Quartet Dissolution: has Kenya Lost its Regional Role?

Mahdi Al-Zaghdidi

Nairobi – The 41st Extraordinary Summit of Heads of State and Government of the Intergovernmental Authority for the Development (IGAD) on Sudan concluded on Sunday, December 10, in Djibouti, with the adoption of a number of recommendations, including among other things, the decision to dissolve the Quartet, led by Kenya.
IGAD formed the said 4-member committee, or the quartet, last June to find out solutions to the ongoing conflict in Sudan, and Kenya was assigned to chair it with the participation of South Sudan, Djibouti and Ethiopia.
The final communiqué of the summit announced that Kenyan President William Ruto, in his capacity as Chair of the Quartet, submitted a report on the role played by the committee to end the conflict in Sudan, which means its dissolution and the return of efforts for resolving the ongoing conflict in Sudan to IGAD.
Al-Burhan , because of Kenya’s chairing the committee, rejected mediation efforts with the Rapid Support Forces and threatened to pull out of the organization altogether.
The President of the Sudanese Sovereign Council, Abdul Fattah Al-Burhan, had repeatedly rejected Ruto’s leadership of the mediation efforts, despite the latter’s insistence, and accused him of supporting the leader of the RSF, Mohamed Hamdan Dagalo (Hemedti), and of the existence of private relations between them. He requested that the process be led by the President of South Sudan, Salva Kiir Mayardit.
The Sudanese Ministry of Foreign Affairs had previously threatened to withdraw from IGAD if Kenya’s presidency was not changed.
The communiqué confirmed that the Commander of the RSF accepted IGAD’s proposals for an unconditional ceasefire, resolving the conflict through political dialogue, and holding a bilateral meeting with Al-Burhan.
In this regard, Antoine Galindo, head of the East Africa section of the newspaper “Africa Intelligence”, stated – in a statement to Al Jazeera Net – that one of the most important reasons for the failure of the committee lies in the differences and competition between the quartet that make it up, as each country in the committee maintains different interests with the two parties to the conflict in Sudan.
He added that IGAD was certain that the failure of the committee’s work might cause it to lose its role as a major player in resolving the Sudanese conflict for the benefit of other parties, so it sought to resolve it before it loses this role.
For its part, the United States welcomed the decisions of the IGAD summit, including the dissolution of the Quartet, affirming its full support for what was stated in the final communiqué. US State Department spokesman Matthew Miller said, “We welcome the leadership of the Intergovernmental Authority on Development toward resolving the conflict in Sudan.”
Miller added that his country will continue to cooperate with IGAD, the African Union and other organizations to achieve political stability in Sudan.
“The most prominent player”
The United States participated in the IGAD summit meeting through its Special Envoy for the Horn of Africa, Mike Hammer, along with representatives of the African Union, the United Nations, Saudi Arabia, Qatar, the UAE, and Britain.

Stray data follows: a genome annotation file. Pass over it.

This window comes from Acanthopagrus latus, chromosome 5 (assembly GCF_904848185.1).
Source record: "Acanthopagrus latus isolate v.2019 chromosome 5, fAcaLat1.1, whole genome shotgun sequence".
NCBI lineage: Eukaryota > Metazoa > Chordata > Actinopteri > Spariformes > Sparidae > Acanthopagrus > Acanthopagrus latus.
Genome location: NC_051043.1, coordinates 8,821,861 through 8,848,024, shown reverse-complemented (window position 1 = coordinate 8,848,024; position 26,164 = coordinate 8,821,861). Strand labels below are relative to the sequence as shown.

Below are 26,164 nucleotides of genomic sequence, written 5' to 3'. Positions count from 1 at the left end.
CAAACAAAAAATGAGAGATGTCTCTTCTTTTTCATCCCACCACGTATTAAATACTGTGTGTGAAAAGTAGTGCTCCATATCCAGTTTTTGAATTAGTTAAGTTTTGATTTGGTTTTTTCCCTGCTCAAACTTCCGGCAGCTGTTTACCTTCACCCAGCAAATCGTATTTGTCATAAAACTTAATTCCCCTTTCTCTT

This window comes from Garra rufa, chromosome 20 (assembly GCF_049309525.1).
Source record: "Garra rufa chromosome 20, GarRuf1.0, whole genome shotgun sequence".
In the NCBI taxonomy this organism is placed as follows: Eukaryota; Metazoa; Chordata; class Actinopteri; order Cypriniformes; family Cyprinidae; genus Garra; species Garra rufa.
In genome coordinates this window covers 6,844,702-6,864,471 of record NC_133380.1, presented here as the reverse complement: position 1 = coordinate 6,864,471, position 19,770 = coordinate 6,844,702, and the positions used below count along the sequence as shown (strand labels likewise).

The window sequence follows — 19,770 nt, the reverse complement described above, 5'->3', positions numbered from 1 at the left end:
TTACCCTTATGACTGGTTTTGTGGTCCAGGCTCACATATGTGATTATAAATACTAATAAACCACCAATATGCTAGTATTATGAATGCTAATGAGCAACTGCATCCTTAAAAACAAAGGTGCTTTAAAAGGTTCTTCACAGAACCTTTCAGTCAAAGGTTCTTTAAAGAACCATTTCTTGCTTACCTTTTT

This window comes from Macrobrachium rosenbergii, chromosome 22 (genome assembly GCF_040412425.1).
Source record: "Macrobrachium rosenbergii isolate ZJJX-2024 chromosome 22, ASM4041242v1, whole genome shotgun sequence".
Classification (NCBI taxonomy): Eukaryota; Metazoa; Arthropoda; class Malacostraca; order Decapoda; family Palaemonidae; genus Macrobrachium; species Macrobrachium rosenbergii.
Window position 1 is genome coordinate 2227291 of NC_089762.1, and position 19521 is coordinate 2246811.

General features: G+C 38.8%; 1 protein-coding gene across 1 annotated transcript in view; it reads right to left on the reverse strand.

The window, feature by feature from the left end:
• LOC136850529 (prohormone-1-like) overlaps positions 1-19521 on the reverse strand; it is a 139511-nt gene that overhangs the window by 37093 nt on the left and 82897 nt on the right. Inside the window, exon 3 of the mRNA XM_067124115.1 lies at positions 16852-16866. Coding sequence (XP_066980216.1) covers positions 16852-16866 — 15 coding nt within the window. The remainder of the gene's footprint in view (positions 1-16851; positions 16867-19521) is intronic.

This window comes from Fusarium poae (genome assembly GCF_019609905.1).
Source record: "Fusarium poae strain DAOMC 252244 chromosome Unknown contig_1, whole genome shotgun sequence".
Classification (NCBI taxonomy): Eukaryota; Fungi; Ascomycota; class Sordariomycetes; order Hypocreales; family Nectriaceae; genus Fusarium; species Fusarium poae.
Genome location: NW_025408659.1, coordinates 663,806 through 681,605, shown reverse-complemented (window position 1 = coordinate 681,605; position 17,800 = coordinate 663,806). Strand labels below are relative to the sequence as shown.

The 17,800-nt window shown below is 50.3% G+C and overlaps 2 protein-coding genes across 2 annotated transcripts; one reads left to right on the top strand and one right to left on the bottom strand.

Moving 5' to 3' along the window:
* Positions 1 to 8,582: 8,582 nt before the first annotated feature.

Hammer had previously announced his travel to Djibouti, Qatar, and Ethiopia from December 7 to 17 to participate – in addition to the IGAD summit in Djibouti – in the Doha Forum in Qatar. He will also meet in Ethiopia with African Union officials to coordinate efforts regarding Sudan, and will discuss with Ethiopian officials the continued implementation of the cessation of hostilities agreement in the north of the country.
In answer to a question from Al Jazeera Net about the American role in the Sudanese conflict, Antoine Galindo pointed out that America’s insistence, led by Assistant Secretary of State for African Affairs Mary Catherine V., to continue reviving the Jeddah talks indicates Washington’s determination to be the most prominent player in mediation in this conflict.
It is noteworthy that the United States, along with Saudi Arabia, is supervising talks between the two sides of the fighting in Sudan in what is known as the Jeddah Platform.
Shuttle diplomacy of Al- Burhan
Abdel Fattah Al-Burhan preceded the summit with a surprise visit to Kenya on November 13. Kenyan President William Ruto received Al-Burhan at the presidential palace in Nairobi. Following that meeting, an invitation to hold an extraordinary summit in Djibouti was announced.
Al-Burhan also visited Ethiopia and met with Prime Minister Abiye Ahmed in Addis Ababa, then met with Djibouti President Ismail Omer Guelleh, and it was agreed to hold the summit.
However, the Kenyan newspaper “East African” reported in a story that the President of the Sudanese Sovereign Council succeeded, during his visit to Nairobi, to convince Ruto to abandon Kenya’s leadership of mediation efforts to resolve the crisis in Sudan, and to persuade the rest of the members of the IGAD Committee to make way for the Jeddah platform as the only path to finding a solution to the Sudanese crisis.
Meanwhile, Antoine Galindo, head of the East Africa section at the Africa Intelligence newspaper, believes that Ruto’s reception of Al-Burhan in Nairobi was normal, considering that the Kenyan president is the head of the Quartet.
The same spokesman says that, given the suspicions about bias and reservations expressed by Al-Burhan, this visit can also be seen as a desire on Ruto’s part to rebalance his image and Kenya’s position as one of the most important powers in the region.
Source: Al Jazeera

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